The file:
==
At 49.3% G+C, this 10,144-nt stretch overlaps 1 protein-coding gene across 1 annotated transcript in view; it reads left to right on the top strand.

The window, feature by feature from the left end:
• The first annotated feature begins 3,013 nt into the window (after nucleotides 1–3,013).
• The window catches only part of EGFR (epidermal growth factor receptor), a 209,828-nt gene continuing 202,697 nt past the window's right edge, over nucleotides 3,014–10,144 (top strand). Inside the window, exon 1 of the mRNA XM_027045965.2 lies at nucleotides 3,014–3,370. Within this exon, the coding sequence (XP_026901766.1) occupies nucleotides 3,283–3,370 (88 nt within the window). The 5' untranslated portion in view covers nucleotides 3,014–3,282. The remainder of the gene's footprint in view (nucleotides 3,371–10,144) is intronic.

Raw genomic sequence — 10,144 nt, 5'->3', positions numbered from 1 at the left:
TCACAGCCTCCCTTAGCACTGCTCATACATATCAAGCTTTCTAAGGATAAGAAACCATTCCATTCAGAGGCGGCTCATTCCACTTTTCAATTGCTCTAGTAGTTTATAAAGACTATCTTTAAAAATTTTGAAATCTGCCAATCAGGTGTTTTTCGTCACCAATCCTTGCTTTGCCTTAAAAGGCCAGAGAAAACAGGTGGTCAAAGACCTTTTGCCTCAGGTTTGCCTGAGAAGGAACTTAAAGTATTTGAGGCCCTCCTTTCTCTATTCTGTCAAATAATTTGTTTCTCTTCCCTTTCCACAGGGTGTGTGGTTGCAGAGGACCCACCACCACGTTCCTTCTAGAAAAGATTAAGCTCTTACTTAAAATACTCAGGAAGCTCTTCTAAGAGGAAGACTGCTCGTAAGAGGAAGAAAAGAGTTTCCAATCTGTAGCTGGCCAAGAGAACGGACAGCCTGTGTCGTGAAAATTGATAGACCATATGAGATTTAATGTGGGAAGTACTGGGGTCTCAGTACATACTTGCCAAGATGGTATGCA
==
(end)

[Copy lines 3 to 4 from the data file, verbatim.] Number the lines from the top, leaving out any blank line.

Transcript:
• The first annotated feature begins 3,013 nt into the window (after nucleotides 1–3,013).
• The window catches only part of EGFR (epidermal growth factor receptor), a 209,828-nt gene continuing 202,697 nt past the window's right edge, over nucleotides 3,014–10,144 (top strand). Inside the window, exon 1 of the mRNA XM_027045965.2 lies at nucleotides 3,014–3,370. Within this exon, the coding sequence (XP_026901766.1) occupies nucleotides 3,283–3,370 (88 nt within the window). The 5' untranslated portion in view covers nucleotides 3,014–3,282. The remainder of the gene's footprint in view (nucleotides 3,371–10,144) is intronic.